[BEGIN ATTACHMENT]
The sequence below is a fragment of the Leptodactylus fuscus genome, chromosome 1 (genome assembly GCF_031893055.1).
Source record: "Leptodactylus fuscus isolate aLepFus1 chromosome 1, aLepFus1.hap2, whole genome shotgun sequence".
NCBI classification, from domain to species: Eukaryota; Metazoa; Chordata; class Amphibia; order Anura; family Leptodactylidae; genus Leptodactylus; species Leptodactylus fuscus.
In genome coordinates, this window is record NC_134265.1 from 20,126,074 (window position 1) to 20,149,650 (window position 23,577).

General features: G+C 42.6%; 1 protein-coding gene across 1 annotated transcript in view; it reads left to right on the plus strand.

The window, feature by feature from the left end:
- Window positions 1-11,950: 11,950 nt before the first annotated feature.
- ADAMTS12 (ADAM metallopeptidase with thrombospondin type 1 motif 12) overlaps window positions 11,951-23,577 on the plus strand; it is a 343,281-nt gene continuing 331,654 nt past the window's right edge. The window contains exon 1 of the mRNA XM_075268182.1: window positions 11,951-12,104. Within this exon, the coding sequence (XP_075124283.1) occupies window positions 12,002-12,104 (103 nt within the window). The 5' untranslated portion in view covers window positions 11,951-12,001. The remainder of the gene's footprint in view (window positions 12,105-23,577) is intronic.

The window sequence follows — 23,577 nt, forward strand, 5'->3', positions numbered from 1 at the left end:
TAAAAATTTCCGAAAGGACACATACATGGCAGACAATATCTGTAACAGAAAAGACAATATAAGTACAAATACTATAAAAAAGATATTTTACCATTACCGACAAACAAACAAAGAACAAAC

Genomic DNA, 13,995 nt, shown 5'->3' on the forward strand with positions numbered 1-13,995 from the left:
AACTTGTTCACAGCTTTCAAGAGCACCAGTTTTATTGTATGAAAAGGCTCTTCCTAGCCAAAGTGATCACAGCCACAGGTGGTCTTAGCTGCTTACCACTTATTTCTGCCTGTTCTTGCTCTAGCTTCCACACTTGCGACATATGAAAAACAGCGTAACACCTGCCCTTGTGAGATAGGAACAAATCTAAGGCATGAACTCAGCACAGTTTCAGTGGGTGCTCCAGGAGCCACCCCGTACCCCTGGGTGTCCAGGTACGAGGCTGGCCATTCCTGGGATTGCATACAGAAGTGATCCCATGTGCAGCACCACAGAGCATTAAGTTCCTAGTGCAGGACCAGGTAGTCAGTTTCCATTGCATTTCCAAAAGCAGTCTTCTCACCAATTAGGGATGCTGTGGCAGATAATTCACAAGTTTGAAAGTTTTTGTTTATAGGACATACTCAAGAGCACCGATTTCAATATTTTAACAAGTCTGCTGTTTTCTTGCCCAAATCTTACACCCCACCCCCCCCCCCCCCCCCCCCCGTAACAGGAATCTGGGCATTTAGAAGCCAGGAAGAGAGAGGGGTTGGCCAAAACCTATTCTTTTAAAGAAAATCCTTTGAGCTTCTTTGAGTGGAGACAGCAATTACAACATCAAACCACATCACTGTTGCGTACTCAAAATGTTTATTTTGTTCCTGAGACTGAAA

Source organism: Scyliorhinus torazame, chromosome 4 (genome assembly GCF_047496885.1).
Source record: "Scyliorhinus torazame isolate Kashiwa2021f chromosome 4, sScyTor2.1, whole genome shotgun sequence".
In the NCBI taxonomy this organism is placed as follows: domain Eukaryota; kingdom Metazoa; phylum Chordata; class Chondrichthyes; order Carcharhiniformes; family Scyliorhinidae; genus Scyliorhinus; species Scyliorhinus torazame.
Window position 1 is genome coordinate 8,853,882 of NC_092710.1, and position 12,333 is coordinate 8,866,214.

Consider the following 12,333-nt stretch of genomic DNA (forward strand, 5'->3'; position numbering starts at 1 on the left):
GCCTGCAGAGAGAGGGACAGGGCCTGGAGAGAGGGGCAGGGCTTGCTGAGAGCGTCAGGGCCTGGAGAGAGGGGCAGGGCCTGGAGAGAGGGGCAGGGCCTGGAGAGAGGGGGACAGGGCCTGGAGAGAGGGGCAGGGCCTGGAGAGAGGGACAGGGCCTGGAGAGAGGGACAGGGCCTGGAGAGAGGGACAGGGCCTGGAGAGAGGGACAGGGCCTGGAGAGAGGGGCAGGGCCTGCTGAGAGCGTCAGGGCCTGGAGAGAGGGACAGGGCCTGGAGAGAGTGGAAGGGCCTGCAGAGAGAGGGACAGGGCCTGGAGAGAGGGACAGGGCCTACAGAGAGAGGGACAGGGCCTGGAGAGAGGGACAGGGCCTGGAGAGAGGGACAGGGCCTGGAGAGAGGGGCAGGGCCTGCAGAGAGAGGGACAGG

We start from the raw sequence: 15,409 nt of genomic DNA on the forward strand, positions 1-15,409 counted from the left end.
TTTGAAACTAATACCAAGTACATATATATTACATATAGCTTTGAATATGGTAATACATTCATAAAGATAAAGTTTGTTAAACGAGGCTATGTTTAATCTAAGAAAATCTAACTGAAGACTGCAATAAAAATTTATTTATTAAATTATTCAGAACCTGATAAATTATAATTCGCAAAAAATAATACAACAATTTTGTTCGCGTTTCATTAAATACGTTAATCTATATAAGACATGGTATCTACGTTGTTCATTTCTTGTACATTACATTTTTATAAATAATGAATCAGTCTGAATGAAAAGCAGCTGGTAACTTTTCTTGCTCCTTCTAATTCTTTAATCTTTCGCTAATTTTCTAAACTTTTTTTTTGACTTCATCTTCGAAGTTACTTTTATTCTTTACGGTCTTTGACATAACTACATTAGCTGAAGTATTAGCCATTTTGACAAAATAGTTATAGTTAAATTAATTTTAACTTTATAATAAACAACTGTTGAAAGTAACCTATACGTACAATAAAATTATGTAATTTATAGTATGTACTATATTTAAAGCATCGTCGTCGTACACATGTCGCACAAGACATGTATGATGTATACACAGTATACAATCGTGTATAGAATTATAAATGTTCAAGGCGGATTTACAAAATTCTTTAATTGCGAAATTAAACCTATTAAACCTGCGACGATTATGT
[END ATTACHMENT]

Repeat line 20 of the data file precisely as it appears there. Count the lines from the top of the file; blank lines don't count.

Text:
TTTGAAACTAATACCAAGTACATATATATTACATATAGCTTTGAATATGGTAATACATTCATAAAGATAAAGTTTGTTAAACGAGGCTATGTTTAATCTAAGAAAATCTAACTGAAGACTGCAATAAAAATTTATTTATTAAATTATTCAGAACCTGATAAATTATAATTCGCAAAAAATAATACAACAATTTTGTTCGCGTTTCATTAAATACGTTAATCTATATAAGACATGGTATCTACGTTGTTCATTTCTTGTACATTACATTTTTATAAATAATGAATCAGTCTGAATGAAAAGCAGCTGGTAACTTTTCTTGCTCCTTCTAATTCTTTAATCTTTCGCTAATTTTCTAAACTTTTTTTTTGACTTCATCTTCGAAGTTACTTTTATTCTTTACGGTCTTTGACATAACTACATTAGCTGAAGTATTAGCCATTTTGACAAAATAGTTATAGTTAAATTAATTTTAACTTTATAATAAACAACTGTTGAAAGTAACCTATACGTACAATAAAATTATGTAATTTATAGTATGTACTATATTTAAAGCATCGTCGTCGTACACATGTCGCACAAGACATGTATGATGTATACACAGTATACAATCGTGTATAGAATTATAAATGTTCAAGGCGGATTTACAAAATTCTTTAATTGCGAAATTAAACCTATTAAACCTGCGACGATTATGT